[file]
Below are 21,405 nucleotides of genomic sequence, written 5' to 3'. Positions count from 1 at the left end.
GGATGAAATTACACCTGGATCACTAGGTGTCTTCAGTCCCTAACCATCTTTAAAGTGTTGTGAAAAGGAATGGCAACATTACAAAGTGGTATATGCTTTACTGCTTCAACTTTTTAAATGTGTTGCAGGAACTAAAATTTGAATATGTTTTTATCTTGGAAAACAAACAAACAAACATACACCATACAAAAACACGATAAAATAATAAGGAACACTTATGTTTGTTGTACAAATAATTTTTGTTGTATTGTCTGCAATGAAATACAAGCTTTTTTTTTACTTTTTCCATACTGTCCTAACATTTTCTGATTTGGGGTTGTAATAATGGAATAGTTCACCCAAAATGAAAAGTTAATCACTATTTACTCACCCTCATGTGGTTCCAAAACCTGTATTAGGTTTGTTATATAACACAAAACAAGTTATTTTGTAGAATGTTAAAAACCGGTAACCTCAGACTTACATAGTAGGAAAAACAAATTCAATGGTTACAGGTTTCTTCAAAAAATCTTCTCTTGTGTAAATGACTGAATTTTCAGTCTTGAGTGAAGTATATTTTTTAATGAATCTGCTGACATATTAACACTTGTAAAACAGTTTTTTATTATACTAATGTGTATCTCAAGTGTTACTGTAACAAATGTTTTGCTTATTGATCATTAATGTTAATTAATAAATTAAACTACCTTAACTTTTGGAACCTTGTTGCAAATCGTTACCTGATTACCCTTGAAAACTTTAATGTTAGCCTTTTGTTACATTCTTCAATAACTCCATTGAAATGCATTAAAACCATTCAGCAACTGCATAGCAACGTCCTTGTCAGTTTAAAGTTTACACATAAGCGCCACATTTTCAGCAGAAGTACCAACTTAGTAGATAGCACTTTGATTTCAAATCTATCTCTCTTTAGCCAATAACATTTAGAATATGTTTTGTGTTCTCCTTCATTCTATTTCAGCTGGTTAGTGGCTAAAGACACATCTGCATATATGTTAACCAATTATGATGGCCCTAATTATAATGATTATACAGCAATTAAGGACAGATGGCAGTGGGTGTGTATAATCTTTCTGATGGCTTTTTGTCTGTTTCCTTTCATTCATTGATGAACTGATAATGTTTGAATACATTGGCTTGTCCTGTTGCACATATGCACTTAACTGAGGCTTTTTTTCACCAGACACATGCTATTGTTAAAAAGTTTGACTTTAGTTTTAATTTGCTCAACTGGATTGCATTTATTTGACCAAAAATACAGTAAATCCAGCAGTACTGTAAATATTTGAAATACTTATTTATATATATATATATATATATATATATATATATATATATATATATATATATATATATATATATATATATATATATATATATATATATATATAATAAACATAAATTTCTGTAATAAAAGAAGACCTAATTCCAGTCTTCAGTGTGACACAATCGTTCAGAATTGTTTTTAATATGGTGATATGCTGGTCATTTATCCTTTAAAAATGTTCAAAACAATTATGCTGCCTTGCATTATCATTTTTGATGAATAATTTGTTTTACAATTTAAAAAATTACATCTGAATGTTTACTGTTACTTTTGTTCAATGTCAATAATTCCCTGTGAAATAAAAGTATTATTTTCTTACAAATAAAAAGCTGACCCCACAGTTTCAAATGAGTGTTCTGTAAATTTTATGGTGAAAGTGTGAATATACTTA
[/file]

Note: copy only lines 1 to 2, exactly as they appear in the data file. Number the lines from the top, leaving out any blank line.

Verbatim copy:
Below are 21,405 nucleotides of genomic sequence, written 5' to 3'. Positions count from 1 at the left end.
GGATGAAATTACACCTGGATCACTAGGTGTCTTCAGTCCCTAACCATCTTTAAAGTGTTGTGAAAAGGAATGGCAACATTACAAAGTGGTATATGCTTTACTGCTTCAACTTTTTAAATGTGTTGCAGGAACTAAAATTTGAATATGTTTTTATCTTGGAAAACAAACAAACAAACATACACCATACAAAAACACGATAAAATAATAAGGAACACTTATGTTTGTTGTACAAATAATTTTTGTTGTATTGTCTGCAATGAAATACAAGCTTTTTTTTTACTTTTTCCATACTGTCCTAACATTTTCTGATTTGGGGTTGTAATAATGGAATAGTTCACCCAAAATGAAAAGTTAATCACTATTTACTCACCCTCATGTGGTTCCAAAACCTGTATTAGGTTTGTTATATAACACAAAACAAGTTATTTTGTAGAATGTTAAAAACCGGTAACCTCAGACTTACATAGTAGGAAAAACAAATTCAATGGTTACAGGTTTCTTCAAAAAATCTTCTCTTGTGTAAATGACTGAATTTTCAGTCTTGAGTGAAGTATATTTTTTAATGAATCTGCTGACATATTAACACTTGTAAAACAGTTTTTTATTATACTAATGTGTATCTCAAGTGTTACTGTAACAAATGTTTTGCTTATTGATCATTAATGTTAATTAATAAATTAAACTACCTTAACTTTTGGAACCTTGTTGCAAATCGTTACCTGATTACCCTTGAAAACTTTAATGTTAGCCTTTTGTTACATTCTTCAATAACTCCATTGAAATGCATTAAAACCATTCAGCAACTGCATAGCAACGTCCTTGTCAGTTTAAAGTTTACACATAAGCGCCACATTTTCAGCAGAAGTACCAACTTAGTAGATAGCACTTTGATTTCAAATCTATCTCTCTTTAGCCAATAACATTTAGAATATGTTTTGTGTTCTCCTTCATTCTATTTCAGCTGGTTAGTGGCTAAAGACACATCTGCATATATGTTAACCAATTATGATGGCCCTAATTATAATGATTATACAGCAATTAAGGACAGATGGCAGTGGGTGTGTATAATCTTTCTGATGGCTTTTTGTCTGTTTCCTTTCATTCATTGATGAACTGATAATGTTTGAATACATTGGCTTGTCCTGTTGCACATATGCACTTAACTGAGGCTTTTTTTCACCAGACACATGCTATTGTTAAAAAGTTTGACTTTAGTTTTAATTTGCTCAACTGGATTGCATTTATTTGACCAAAAATACAGTAAATCCAGCAGTACTGTAAATATTTGAAATACTTATTTATATATATATATATATATATATATATATATATATATATATATATATATATATATATATATATATATATATATATATATATATATATATATAATAAACATAAATTTCTGTAATAAAAGAAGACCTAATTCCAGTCTTCAGTGTGACACAATCGTTCAGAATTGTTTTTAATATGGTGATATGCTGGTCATTTATCCTTTAAAAATGTTCAAAACAATTATGCTGCCTTGCATTATCATTTTTGATGAATAATTTGTTTTACAATTTAAAAAATTACATCTGAATGTTTACTGTTACTTTTGTTCAATGTCAATAATTCCCTGTGAAATAAAAGTATTATTTTCTTACAAATAAAAAGCTGACCCCACAGTTTCAAATGAGTGTTCTGTAAATTTTATGGTGAAAGTGTGAATATACTTA